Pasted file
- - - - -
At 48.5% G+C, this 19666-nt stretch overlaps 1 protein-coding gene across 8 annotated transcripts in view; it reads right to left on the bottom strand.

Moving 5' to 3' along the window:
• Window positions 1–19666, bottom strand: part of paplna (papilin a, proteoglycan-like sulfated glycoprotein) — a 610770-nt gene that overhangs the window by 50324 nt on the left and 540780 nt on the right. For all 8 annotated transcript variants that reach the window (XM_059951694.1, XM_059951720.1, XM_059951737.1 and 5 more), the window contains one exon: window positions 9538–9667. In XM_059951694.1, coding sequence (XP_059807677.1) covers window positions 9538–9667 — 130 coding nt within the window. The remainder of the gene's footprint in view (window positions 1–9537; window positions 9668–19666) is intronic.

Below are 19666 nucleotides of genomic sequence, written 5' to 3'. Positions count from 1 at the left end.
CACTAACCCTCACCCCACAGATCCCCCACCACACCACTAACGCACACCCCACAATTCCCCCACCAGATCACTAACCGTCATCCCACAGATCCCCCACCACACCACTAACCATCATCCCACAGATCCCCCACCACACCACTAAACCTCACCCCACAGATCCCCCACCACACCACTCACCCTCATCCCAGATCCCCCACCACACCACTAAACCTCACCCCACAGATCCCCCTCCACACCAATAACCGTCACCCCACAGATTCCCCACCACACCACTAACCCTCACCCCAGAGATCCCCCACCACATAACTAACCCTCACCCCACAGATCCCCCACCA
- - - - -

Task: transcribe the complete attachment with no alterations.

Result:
At 48.5% G+C, this 19666-nt stretch overlaps 1 protein-coding gene across 8 annotated transcripts in view; it reads right to left on the bottom strand.

Moving 5' to 3' along the window:
• Window positions 1–19666, bottom strand: part of paplna (papilin a, proteoglycan-like sulfated glycoprotein) — a 610770-nt gene that overhangs the window by 50324 nt on the left and 540780 nt on the right. For all 8 annotated transcript variants that reach the window (XM_059951694.1, XM_059951720.1, XM_059951737.1 and 5 more), the window contains one exon: window positions 9538–9667. In XM_059951694.1, coding sequence (XP_059807677.1) covers window positions 9538–9667 — 130 coding nt within the window. The remainder of the gene's footprint in view (window positions 1–9537; window positions 9668–19666) is intronic.

Below are 19666 nucleotides of genomic sequence, written 5' to 3'. Positions count from 1 at the left end.
CACTAACCCTCACCCCACAGATCCCCCACCACACCACTAACGCACACCCCACAATTCCCCCACCAGATCACTAACCGTCATCCCACAGATCCCCCACCACACCACTAACCATCATCCCACAGATCCCCCACCACACCACTAAACCTCACCCCACAGATCCCCCACCACACCACTCACCCTCATCCCAGATCCCCCACCACACCACTAAACCTCACCCCACAGATCCCCCTCCACACCAATAACCGTCACCCCACAGATTCCCCACCACACCACTAACCCTCACCCCAGAGATCCCCCACCACATAACTAACCCTCACCCCACAGATCCCCCACCA